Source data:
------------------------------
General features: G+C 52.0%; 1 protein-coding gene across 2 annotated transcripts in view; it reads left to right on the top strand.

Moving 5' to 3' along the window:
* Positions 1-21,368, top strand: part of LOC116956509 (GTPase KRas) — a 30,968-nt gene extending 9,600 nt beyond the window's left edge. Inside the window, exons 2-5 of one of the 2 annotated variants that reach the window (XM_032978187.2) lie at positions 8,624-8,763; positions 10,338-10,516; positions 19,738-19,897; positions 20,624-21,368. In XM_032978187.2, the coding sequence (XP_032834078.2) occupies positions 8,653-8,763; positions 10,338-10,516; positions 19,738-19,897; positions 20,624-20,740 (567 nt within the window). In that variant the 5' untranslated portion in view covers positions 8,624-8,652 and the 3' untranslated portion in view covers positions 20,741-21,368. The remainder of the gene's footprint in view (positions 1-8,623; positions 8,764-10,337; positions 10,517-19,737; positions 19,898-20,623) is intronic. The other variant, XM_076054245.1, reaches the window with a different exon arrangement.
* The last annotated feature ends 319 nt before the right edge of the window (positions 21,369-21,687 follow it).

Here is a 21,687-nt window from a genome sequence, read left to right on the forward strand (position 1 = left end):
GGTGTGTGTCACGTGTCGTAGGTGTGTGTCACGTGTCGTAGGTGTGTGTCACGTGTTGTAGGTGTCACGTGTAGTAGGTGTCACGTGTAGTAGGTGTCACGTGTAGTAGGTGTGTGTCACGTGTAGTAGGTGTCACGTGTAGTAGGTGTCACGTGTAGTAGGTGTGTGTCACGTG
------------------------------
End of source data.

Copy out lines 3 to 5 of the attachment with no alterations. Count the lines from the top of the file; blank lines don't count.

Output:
* Positions 1-21,368, top strand: part of LOC116956509 (GTPase KRas) — a 30,968-nt gene extending 9,600 nt beyond the window's left edge. Inside the window, exons 2-5 of one of the 2 annotated variants that reach the window (XM_032978187.2) lie at positions 8,624-8,763; positions 10,338-10,516; positions 19,738-19,897; positions 20,624-21,368. In XM_032978187.2, the coding sequence (XP_032834078.2) occupies positions 8,653-8,763; positions 10,338-10,516; positions 19,738-19,897; positions 20,624-20,740 (567 nt within the window). In that variant the 5' untranslated portion in view covers positions 8,624-8,652 and the 3' untranslated portion in view covers positions 20,741-21,368. The remainder of the gene's footprint in view (positions 1-8,623; positions 8,764-10,337; positions 10,517-19,737; positions 19,898-20,623) is intronic. The other variant, XM_076054245.1, reaches the window with a different exon arrangement.
* The last annotated feature ends 319 nt before the right edge of the window (positions 21,369-21,687 follow it).

Here is a 21,687-nt window from a genome sequence, read left to right on the forward strand (position 1 = left end):